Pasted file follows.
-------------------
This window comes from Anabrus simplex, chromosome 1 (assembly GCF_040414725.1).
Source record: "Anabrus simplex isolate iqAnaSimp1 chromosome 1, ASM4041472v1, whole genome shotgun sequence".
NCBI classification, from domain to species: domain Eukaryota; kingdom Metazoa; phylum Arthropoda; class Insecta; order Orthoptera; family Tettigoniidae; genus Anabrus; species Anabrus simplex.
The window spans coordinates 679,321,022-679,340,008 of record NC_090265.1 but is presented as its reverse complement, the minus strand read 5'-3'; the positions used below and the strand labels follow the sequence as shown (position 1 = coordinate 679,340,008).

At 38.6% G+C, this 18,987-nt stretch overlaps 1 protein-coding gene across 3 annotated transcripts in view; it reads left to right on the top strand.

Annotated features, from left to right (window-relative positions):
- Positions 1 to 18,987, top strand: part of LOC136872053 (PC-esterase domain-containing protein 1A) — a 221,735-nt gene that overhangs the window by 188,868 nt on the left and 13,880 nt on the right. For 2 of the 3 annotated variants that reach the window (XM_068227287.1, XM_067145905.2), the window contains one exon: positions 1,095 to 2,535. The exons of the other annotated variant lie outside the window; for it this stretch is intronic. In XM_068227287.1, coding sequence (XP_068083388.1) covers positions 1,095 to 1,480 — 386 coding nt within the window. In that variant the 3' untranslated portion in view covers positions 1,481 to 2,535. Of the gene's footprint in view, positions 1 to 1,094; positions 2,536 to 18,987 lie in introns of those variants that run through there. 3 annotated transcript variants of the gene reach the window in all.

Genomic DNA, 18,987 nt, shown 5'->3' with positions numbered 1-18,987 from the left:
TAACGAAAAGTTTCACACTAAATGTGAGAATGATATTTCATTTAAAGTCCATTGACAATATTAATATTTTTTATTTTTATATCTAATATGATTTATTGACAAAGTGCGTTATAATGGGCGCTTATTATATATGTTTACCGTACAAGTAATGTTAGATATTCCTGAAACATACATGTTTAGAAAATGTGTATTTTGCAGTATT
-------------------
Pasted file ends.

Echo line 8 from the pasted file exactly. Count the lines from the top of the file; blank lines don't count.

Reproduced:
Genomic DNA, 18,987 nt, shown 5'->3' with positions numbered 1-18,987 from the left: